Football, Fashion and Music are intertwined


Growing up in the Seventies and Eighties, meant my formative years were moulded as much by the politics of the era as by fashion / clothing, gigs and the football matches I managed to go to.

So, last weekend we sign a blonde haired scouser for 40+ million.

No idea about his views on politics, fashion and music. I trust Eddie in the knowledge that everything he has done so far has been absolutely spot on and I’m sure checks would have been made, but I cannot help myself from looking back to those days when me and my mates were Gordon’s age, where record signings were hundreds of thousands.

Yes, I know times have changed and we are in a new era, but football culture is built on history. The fact that our great club has not won a domestic trophy for some sixty eight years is hard to believe (bring on that League Cup final).

There are countless books and documentaries on TV that chronicle this development of youth culture, fashion and football through the seventies and eighties and in particular the football casuals on the terraces seem to be the most represented.

However, in the eighties I would drink and party in London with lads from Newcastle. Nightclubs, gigs and football. They were art students but solid working class lads who loved their football and Newcastle United.

A short while back I took my daughter to her first away game at Crystal Palace and I pointed out to her the Homesdale End Ultras with their flags and drum. The football culture evolving again. That part of the ground housed the away support in open terracing in the days of Football casuals.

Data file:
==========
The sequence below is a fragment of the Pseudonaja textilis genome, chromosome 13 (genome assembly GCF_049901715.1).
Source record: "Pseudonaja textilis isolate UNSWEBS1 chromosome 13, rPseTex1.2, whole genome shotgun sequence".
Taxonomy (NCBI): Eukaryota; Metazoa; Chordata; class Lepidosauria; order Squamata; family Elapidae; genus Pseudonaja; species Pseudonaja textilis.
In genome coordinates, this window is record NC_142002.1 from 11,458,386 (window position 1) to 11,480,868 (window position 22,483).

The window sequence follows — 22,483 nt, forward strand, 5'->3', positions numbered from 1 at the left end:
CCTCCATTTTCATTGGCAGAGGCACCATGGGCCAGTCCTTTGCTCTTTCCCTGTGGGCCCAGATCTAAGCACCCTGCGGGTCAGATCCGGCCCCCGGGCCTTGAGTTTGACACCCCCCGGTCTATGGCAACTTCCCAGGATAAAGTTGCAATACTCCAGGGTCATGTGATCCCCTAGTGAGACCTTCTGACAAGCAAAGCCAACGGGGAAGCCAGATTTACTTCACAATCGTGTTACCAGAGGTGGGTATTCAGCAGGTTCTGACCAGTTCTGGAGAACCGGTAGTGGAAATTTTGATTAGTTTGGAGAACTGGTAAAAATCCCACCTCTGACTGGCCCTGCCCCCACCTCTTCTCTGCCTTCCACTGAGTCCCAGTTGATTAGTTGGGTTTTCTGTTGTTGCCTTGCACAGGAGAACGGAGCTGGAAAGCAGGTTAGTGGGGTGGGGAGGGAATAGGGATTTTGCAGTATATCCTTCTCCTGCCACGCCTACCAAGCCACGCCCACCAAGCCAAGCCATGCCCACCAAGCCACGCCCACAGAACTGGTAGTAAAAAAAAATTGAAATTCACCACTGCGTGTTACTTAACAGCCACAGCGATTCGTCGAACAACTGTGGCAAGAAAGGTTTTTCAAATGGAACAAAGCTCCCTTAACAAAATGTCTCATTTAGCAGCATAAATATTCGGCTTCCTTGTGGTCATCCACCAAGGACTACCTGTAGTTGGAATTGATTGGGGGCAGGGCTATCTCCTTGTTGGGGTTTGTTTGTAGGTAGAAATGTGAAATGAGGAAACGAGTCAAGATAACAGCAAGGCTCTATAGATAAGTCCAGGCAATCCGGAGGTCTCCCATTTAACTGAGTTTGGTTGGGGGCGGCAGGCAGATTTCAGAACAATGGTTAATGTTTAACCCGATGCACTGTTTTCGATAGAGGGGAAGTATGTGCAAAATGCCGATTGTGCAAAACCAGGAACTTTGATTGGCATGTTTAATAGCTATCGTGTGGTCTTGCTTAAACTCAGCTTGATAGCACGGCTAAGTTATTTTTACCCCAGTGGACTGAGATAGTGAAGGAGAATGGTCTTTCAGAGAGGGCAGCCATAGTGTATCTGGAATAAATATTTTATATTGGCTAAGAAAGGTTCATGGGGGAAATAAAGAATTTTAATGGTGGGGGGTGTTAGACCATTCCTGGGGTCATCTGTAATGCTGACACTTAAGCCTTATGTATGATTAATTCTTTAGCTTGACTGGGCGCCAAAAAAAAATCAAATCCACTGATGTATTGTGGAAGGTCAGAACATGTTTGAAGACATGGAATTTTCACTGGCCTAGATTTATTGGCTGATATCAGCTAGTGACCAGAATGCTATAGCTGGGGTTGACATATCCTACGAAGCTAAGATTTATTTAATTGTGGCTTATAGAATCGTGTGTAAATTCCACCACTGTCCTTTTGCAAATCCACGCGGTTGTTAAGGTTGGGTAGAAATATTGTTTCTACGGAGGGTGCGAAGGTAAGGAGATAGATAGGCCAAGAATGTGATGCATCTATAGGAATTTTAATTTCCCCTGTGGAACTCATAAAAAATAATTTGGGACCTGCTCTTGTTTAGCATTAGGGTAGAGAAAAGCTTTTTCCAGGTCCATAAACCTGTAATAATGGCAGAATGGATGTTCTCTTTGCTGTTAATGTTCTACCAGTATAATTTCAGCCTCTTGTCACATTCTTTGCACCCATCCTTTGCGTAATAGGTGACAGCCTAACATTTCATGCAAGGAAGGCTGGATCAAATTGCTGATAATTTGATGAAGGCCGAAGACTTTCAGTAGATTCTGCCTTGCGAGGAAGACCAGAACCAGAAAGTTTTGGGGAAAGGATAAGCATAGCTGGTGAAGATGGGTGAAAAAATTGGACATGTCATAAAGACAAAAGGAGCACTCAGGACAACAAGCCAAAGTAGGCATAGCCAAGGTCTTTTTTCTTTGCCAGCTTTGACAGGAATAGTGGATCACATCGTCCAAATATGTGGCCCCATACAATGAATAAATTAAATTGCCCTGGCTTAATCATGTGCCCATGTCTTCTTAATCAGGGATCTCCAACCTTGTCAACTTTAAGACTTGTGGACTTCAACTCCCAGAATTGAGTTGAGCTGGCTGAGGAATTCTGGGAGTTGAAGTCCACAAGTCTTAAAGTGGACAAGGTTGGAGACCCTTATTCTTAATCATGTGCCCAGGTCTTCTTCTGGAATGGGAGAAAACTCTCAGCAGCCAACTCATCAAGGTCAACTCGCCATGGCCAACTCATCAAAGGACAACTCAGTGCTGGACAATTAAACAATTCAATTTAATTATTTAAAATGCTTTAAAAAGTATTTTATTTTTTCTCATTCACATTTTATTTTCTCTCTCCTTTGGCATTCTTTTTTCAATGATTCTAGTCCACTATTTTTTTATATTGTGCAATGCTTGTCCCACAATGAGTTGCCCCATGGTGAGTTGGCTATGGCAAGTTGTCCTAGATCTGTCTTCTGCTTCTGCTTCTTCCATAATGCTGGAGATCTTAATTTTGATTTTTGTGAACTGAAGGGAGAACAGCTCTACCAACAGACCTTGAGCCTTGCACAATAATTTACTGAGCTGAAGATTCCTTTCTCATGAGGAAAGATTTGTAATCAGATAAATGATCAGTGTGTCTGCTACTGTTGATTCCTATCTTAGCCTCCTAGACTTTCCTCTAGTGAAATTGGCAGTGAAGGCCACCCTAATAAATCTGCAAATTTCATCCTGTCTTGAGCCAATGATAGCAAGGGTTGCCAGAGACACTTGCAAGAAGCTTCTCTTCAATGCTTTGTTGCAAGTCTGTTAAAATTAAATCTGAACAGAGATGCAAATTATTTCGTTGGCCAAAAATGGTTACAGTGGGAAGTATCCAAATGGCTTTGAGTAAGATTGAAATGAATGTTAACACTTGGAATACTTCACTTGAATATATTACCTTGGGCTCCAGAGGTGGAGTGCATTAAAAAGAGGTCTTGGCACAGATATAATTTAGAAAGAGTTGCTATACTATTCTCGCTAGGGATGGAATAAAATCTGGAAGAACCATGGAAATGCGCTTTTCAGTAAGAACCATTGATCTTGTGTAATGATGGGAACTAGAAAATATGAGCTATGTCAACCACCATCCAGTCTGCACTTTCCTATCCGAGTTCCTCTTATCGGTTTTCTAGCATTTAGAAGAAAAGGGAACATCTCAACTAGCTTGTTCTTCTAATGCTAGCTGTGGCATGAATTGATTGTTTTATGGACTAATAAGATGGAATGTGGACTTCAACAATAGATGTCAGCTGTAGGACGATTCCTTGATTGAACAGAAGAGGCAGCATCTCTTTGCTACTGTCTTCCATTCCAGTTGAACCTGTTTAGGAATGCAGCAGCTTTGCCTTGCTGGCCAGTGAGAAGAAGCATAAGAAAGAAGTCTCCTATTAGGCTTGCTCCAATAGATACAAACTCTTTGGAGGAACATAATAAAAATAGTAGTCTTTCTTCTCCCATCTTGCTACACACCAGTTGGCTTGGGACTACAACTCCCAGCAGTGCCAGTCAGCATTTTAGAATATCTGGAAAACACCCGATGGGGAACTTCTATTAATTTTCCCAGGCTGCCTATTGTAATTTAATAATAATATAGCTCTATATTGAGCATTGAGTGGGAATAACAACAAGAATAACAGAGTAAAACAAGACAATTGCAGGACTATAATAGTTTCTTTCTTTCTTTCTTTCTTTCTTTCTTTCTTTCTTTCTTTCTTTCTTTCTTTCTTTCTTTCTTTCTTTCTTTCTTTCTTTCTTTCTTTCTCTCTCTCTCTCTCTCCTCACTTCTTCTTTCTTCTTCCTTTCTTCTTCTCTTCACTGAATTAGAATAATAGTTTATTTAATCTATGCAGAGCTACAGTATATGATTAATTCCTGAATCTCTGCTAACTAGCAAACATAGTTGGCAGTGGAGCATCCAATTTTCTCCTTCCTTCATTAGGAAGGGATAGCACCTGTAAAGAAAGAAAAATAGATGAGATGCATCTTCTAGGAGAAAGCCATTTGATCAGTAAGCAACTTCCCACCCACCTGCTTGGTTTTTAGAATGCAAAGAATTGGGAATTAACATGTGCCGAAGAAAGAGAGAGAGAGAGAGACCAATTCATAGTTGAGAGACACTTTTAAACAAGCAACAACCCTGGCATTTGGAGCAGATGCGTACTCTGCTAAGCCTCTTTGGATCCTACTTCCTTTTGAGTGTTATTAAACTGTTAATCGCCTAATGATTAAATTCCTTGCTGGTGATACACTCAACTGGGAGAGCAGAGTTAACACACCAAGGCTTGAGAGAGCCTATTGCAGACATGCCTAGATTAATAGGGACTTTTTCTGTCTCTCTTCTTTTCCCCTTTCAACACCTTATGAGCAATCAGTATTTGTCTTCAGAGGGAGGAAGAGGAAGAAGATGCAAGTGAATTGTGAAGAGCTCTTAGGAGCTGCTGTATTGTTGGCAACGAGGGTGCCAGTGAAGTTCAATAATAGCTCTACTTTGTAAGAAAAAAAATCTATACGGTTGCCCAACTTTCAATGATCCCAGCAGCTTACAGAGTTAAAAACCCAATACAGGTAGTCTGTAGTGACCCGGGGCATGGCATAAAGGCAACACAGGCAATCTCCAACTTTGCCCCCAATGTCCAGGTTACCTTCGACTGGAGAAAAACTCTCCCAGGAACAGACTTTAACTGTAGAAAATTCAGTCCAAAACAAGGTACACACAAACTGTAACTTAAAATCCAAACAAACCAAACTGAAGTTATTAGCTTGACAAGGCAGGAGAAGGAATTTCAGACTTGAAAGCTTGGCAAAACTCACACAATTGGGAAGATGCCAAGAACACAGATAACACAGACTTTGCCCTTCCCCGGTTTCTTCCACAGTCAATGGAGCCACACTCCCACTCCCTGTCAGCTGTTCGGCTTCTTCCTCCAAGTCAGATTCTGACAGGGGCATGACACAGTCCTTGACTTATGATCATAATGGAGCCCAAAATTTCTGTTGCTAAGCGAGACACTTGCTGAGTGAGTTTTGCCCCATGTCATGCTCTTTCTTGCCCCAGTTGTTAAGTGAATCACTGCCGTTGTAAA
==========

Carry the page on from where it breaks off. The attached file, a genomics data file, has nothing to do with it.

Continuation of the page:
Me and my art student mates would meet up and pay in and stand on the terracing at away games in London. One cold mid week winter game (I struggle to remember who the opposition were) we did just that, met up for drinks and paid to stand on open terracing. Dressed, not in casual wear like many around us, but being art students in identikit second hand 501s from Kensington Market, Redwing Engineer boots, shaved heads, Fred Perrys and Carhart workwear. Each of us trying to outcool each other in the fashion stakes.

One of the lads has the nickname Sheeps Heed due to his blonde curly hair and refusal to join us in our uniformity of haircut fashion. As it is a cold evening Sheeps Heed pulls out a woolly hat that is a strange new stretchy material. He puts it on and it looks like some alien c.ndom on his head, much to the amusement of everyone around us, to the point where people are chanting at him and laughing at his ridiculous fashion sense, but being the Sheeps Heed he refuses to take it off (top lad). He even shouts back in defiance.

Some thirty plus years ago now, but it still makes me laugh how we dressed and thought we were cutting edge, to the soundtracks of Public Enemy and the Beastie Boys etc. The Rave scene had not arrived just yet.

Anthony GordonFirst time I saw Anthony Gordon I thought about my mate Sheeps Heed, as he looked just like him at twenty one years old.

Sheeps Heed was an aggressive and at times, rude, nasty young man, who relentlessly took the mick out of people, even complete strangers. He was though entertaining and a good laugh in his own way.

Having not seen much of Anthony Gordon, I’m looking forward to seeing him play, but hopefully he will not have the same fashion sense as my old mate Sheeps Heed.

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